Labour Chief of Staff’s change of role – the media spin and the reality
The mainstream media – heavily briefed by politicians close to John McDonnell – have constructed a narrative around the move of key Corbyn aides from his ‘LOTO’ (leader of the opposition) office to the party’s Southside HQ.
Key planks of that narrative are a supposed rift between Labour’s outgoing policy head Andrew Fisher and Corbyn’s Chief of Staff Karie Murphy – and supposed issues with LOTO staff morale.
The reality is very different. As the SKWAWKBOX revealed exclusively last week, Fisher’s resignation letter did not mention Murphy even once – and Fisher himself has said that he has no issues with her.
Nor were there significant morale issues – although that has now changed since the departure of Murphy and a number of her team.
Targeted in triumph
But the real reason behind Murphy’s removal – the moment where she was effectively targeted for removal – was a moment of triumph for the Corbyn project just three weeks ago, on the Monday of Labour’s conference.
As Labour’s delegates gathered in Brighton, two competing policy motions were on the table: Composite 13, a motion to push the party into a ‘full-remain’ stance and Composite 14 – the motion supporting the position of Jeremy Corbyn and Labour’s National executive that Labour would not decide whether to campaign for remain or leave in any new referendum until after the details of Labour’s ‘credible leave’ deal had been negotiated under a Labour government.
A couple of weeks earlier, the unions had agreed at the TUC congress that they would support Corbyn’s position – enough to more or less guarantee that it would pass at Labour’s conference.
But remain ‘ultras’ were desperate to prevent it – and on the morning of the Brighton votes, Unison and a number of smaller unions performed a screeching u-turn and agreed, after back-room deals with the remainers revealed exclusively by the SKWAWKBOX, to support the full-remain motion.
Unison, the UK’s largest union, had enough votes at Labour’s conference that any split among the delegates representing Labour members could cause the full-remain motion to pass – and if it did, the motion backing Corbyn’s stance that was the next on the agenda would never even come to a vote.
This was a potentially catastrophic development for the left and for the nation. Any move to such a full-remain stance will be deadly to Labour’s prospects in the two-thirds of its seats that voted to leave the EU in 2016. Some on the Labour right are more than prepared to accept electoral disaster in their pursuit of remain and of Corbyn’s removal – in spite of the massive impact it would have on the millions suffering poverty and misery under the Tories.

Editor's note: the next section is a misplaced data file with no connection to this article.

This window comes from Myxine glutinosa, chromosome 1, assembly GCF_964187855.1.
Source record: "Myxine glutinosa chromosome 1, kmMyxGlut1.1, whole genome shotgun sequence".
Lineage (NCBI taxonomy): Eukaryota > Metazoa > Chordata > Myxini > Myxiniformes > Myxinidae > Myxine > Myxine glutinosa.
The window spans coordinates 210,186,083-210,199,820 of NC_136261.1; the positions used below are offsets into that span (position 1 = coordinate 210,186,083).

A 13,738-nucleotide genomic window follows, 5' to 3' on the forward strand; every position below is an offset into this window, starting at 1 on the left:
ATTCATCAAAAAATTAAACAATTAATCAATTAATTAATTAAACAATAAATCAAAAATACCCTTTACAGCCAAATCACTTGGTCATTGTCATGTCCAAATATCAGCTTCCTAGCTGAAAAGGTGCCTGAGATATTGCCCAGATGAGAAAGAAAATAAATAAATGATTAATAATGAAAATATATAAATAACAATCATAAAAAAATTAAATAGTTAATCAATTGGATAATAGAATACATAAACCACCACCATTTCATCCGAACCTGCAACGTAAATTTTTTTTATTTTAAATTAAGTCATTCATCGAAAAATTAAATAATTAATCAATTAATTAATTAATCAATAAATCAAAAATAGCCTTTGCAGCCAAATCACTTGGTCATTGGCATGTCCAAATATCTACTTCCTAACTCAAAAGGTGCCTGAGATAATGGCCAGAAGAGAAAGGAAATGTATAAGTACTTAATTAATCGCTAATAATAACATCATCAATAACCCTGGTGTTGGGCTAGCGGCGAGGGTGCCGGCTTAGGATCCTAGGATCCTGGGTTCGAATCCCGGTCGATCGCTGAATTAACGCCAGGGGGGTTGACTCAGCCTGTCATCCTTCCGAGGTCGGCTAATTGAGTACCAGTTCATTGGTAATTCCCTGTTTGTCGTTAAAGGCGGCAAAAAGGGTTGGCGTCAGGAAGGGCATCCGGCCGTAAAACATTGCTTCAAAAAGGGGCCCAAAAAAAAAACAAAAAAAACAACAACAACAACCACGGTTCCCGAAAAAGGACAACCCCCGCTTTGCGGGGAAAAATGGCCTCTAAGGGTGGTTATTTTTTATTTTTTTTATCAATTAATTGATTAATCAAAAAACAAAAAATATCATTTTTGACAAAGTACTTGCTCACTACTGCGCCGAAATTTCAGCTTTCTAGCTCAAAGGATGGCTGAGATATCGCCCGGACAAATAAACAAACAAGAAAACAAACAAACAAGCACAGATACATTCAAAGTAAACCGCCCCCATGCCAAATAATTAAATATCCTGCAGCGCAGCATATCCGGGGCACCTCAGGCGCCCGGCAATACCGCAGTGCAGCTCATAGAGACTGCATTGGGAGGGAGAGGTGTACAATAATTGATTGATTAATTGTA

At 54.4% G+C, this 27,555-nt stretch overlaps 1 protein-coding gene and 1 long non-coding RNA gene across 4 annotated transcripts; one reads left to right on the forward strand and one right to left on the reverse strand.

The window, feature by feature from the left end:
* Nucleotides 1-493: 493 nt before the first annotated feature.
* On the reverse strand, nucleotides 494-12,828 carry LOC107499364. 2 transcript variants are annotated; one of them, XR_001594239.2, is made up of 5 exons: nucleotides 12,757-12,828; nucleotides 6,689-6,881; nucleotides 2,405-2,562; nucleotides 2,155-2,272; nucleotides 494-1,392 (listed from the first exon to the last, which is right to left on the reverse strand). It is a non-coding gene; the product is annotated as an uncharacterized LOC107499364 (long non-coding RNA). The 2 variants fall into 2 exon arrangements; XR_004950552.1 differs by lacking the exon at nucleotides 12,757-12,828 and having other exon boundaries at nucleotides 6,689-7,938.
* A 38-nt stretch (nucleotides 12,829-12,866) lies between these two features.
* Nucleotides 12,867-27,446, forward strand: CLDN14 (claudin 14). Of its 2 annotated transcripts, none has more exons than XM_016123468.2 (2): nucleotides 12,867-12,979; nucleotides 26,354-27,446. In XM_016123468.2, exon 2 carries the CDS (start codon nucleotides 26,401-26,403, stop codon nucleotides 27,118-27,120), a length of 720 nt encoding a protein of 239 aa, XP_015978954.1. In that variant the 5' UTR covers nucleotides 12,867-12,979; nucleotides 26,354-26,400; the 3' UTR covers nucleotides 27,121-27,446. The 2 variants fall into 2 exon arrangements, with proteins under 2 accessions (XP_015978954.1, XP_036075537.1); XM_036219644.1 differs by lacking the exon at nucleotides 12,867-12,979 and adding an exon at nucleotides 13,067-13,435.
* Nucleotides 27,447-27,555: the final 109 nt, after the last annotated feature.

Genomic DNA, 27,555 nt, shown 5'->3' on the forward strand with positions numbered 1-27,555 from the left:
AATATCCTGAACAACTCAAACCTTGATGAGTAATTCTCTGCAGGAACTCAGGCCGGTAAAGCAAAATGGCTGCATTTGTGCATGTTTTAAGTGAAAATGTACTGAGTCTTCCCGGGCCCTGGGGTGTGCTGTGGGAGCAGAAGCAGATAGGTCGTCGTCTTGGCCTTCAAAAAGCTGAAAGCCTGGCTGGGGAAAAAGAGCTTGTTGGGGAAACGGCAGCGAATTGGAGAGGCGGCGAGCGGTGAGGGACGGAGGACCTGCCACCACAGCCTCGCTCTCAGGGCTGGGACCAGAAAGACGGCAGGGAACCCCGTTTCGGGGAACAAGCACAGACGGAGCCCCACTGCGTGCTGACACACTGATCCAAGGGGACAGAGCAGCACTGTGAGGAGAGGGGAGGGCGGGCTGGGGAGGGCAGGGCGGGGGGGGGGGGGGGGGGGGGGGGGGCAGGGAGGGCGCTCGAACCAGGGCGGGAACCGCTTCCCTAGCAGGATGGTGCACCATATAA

Behind the scenes, urgent meetings and discussions began to try to solidify support for Corbyn’s position and defeat the full-remain motion – and at the centre of these was Karie Murphy.
Murphy worked flat out – in spite of recent health problems – to ensure that Corbyn’s supporters and those who recognised the disaster represented by ‘full remain’ all pulled in the same direction and that every available vote was cast.
And when the votes came in, heavily defeating Composite 13 and overwhelmingly passing Composite 14, Murphy – easily recognisable by her red mane – was at the back of the conference hall to witness the results of her efforts to support and protect her boss:
It was a huge triumph – for Murphy, for her boss and for the movement. It was also the moment at which her card was marked.
Those who were determined to drag Labour into full remain – even if it meant trampling over the democratic decision members and unions had just made – knew that if they were going to manoeuvre Corbyn into such a stance, Murphy and a number of her most supportive team members had to go.
And now we are where we are. Hot on the heels of the announcement of the move and with Corbyn now isolated from his most effective support, several Shadow Cabinet members were talking up the need for a referendum before a general election – the first step on the path to a party remain policy in that referendum and completely at odds with Corbyn’s clear position that a general election must come first.
Murphy’s greatest triumph meant she had to be removed to expose Corbyn. Will party members and the unions stand for it?
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